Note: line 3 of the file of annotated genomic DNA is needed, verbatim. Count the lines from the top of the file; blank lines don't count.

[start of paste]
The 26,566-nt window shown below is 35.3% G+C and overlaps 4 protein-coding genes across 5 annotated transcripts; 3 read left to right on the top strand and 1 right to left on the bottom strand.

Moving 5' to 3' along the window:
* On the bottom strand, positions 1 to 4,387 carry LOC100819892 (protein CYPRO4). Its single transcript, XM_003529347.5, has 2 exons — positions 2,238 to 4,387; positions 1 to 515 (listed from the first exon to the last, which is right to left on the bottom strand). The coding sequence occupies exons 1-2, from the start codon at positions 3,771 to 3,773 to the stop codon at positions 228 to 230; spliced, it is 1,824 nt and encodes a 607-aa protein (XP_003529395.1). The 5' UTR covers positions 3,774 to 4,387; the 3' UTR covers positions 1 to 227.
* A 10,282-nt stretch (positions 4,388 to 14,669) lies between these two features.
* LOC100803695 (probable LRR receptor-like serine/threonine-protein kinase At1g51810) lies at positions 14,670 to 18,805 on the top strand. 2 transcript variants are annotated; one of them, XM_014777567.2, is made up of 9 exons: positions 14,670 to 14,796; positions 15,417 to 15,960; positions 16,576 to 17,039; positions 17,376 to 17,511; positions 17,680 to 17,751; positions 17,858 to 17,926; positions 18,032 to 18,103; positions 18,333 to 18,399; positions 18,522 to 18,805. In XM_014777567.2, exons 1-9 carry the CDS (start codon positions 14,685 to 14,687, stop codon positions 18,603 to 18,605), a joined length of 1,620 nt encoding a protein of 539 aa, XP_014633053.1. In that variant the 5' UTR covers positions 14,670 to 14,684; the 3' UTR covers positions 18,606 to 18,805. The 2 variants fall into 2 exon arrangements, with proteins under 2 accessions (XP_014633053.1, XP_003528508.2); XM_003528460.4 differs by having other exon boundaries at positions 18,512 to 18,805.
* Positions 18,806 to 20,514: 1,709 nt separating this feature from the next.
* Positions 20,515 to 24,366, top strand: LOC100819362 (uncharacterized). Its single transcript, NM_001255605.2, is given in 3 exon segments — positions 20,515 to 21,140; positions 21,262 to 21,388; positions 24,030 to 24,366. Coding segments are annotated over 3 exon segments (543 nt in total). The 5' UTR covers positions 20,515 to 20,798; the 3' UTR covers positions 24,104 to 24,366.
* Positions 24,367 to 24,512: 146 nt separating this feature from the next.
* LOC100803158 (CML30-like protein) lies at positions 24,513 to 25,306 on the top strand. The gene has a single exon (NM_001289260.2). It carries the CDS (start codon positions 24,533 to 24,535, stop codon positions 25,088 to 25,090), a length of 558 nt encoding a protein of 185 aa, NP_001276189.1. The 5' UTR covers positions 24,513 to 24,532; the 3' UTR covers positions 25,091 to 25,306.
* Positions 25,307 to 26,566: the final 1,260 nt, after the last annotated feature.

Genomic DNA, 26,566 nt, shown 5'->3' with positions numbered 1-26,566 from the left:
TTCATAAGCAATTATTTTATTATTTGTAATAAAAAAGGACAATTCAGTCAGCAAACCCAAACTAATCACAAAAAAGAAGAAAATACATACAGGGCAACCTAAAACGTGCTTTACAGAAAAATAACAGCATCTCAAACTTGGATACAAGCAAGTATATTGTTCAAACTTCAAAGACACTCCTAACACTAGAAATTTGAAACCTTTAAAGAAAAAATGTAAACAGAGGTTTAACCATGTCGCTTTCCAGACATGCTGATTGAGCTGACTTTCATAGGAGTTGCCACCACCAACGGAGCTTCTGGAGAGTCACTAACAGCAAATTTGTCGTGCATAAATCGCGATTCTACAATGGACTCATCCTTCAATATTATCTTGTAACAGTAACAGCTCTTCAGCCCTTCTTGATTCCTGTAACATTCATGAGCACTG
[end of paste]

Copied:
* On the bottom strand, positions 1 to 4,387 carry LOC100819892 (protein CYPRO4). Its single transcript, XM_003529347.5, has 2 exons — positions 2,238 to 4,387; positions 1 to 515 (listed from the first exon to the last, which is right to left on the bottom strand). The coding sequence occupies exons 1-2, from the start codon at positions 3,771 to 3,773 to the stop codon at positions 228 to 230; spliced, it is 1,824 nt and encodes a 607-aa protein (XP_003529395.1). The 5' UTR covers positions 3,774 to 4,387; the 3' UTR covers positions 1 to 227.